A day in the life of a Racecourse Employee
We talk to Lucinda Dutton, a racecourse employee, to find out what the daily routine of a partnership executiveinvolves.
What are your working hours?
Normally I work 9am to 5pm but on a race day the hours are much longer than this.
What does your average day entail?
On a race day, my job as partnership executive is to look after the sponsors. Each race has sponsors so I’ll be looking after them, bringing them into the parade ring to pick best turned out horse and then watch the race. I also organize the presentation after the race and bring sponsors in to meet the winning connections after the race. When I’m not at the races I’ll be in the office ensuring everything is ready for the next meeting eg collecting art work, organizing big screens and sorting out big branding. Its very varied. There’s lots of meeting a wide variety people and networking which could lead you on to different careers in the future.
What are your key tasks?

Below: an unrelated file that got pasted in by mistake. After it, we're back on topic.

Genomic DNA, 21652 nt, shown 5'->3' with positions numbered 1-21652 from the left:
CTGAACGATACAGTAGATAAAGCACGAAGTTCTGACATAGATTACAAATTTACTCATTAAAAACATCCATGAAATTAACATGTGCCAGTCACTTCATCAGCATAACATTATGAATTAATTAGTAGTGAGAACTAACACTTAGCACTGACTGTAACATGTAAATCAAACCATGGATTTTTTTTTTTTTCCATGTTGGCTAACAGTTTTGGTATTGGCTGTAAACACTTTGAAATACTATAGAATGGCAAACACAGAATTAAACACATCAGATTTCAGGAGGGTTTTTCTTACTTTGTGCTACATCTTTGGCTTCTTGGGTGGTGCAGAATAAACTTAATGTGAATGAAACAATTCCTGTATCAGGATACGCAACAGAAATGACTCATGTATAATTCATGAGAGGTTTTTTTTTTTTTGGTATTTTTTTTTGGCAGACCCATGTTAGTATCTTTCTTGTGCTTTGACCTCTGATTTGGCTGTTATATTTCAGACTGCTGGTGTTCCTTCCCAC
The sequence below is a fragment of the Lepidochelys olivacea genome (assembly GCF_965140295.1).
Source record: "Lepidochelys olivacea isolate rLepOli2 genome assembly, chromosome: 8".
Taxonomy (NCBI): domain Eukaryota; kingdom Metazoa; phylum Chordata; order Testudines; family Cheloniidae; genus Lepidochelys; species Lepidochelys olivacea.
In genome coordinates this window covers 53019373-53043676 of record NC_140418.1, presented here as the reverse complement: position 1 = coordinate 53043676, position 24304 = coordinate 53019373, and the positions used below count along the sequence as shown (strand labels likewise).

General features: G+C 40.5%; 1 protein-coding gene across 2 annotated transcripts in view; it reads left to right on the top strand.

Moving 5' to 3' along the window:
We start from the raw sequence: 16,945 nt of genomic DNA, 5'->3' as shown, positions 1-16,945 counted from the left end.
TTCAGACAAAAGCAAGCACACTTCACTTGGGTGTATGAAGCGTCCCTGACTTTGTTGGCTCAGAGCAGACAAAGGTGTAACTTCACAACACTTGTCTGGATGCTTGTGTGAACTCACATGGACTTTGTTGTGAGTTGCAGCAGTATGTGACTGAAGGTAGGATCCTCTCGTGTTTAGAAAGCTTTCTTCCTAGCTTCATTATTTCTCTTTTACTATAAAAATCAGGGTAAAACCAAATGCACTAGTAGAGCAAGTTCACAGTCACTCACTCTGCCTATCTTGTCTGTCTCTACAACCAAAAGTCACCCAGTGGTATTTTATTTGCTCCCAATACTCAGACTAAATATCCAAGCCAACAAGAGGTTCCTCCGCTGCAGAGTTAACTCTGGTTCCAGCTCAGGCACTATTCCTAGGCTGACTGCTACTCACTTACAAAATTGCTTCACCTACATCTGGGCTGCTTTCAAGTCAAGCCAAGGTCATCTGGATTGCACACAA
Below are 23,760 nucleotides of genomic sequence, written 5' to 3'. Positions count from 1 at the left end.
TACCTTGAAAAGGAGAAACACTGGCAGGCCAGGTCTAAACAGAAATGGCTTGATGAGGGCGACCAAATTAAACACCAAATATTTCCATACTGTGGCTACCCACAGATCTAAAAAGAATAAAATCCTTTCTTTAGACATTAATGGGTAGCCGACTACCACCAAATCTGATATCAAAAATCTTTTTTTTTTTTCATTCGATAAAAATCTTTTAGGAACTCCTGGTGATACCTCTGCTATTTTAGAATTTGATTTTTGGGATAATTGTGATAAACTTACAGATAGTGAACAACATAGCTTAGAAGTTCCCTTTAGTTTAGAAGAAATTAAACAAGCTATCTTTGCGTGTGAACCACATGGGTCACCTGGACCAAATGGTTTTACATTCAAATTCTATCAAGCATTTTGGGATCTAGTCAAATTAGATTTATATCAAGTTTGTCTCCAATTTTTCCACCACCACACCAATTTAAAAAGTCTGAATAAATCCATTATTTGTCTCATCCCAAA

Speaking to sponsors, arranging the trophies, working with the team, sorting out the presentations and office work.
Why did you get into racing?
I’ve always had a passion for horseracing. When you have a job that you can come, do a job and the thing you love at the same time, it’s what it’s all about really.
What skills do you need?
Being a good communicator, organised, able to work in a team and most importantly good people skills.
What are the best and worst things about your job?
Being in the paddock when you have really good horses coming in, meeting owners and trainers that are legends are the highlights of my job.
It can be a bit pressurized for example making sure you can get the sponsors to the paddock in time. But it’s all been OK so far! Obviously, racing goes ahead whether it’s raining or sunny, when it’s rainy it’s not quite so enjoyable.
What advice do you have for someone considering a career in racing?
The best thing I’d say is to try to get some work experience and to try to meet people, it’s all about networking, the more people you meet the more chances you’ve got.